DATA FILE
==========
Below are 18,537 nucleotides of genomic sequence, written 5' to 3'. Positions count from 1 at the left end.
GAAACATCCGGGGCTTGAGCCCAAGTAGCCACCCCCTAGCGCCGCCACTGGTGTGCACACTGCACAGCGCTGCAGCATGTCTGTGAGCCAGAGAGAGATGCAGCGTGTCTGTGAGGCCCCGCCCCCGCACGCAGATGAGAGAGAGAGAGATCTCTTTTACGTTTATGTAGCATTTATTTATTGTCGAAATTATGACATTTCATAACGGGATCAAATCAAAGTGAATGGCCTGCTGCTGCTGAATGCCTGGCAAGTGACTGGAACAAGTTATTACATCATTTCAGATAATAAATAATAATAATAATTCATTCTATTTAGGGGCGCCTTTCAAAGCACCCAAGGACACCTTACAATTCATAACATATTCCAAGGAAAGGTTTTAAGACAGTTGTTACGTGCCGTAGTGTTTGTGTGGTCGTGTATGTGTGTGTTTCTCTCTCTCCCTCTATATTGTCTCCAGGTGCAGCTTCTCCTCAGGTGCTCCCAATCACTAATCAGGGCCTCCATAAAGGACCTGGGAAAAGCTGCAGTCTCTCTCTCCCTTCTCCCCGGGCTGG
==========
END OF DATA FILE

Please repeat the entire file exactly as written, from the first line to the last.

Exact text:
Below are 18,537 nucleotides of genomic sequence, written 5' to 3'. Positions count from 1 at the left end.
GAAACATCCGGGGCTTGAGCCCAAGTAGCCACCCCCTAGCGCCGCCACTGGTGTGCACACTGCACAGCGCTGCAGCATGTCTGTGAGCCAGAGAGAGATGCAGCGTGTCTGTGAGGCCCCGCCCCCGCACGCAGATGAGAGAGAGAGAGATCTCTTTTACGTTTATGTAGCATTTATTTATTGTCGAAATTATGACATTTCATAACGGGATCAAATCAAAGTGAATGGCCTGCTGCTGCTGAATGCCTGGCAAGTGACTGGAACAAGTTATTACATCATTTCAGATAATAAATAATAATAATAATTCATTCTATTTAGGGGCGCCTTTCAAAGCACCCAAGGACACCTTACAATTCATAACATATTCCAAGGAAAGGTTTTAAGACAGTTGTTACGTGCCGTAGTGTTTGTGTGGTCGTGTATGTGTGTGTTTCTCTCTCTCCCTCTATATTGTCTCCAGGTGCAGCTTCTCCTCAGGTGCTCCCAATCACTAATCAGGGCCTCCATAAAGGACCTGGGAAAAGCTGCAGTCTCTCTCTCCCTTCTCCCCGGGCTGG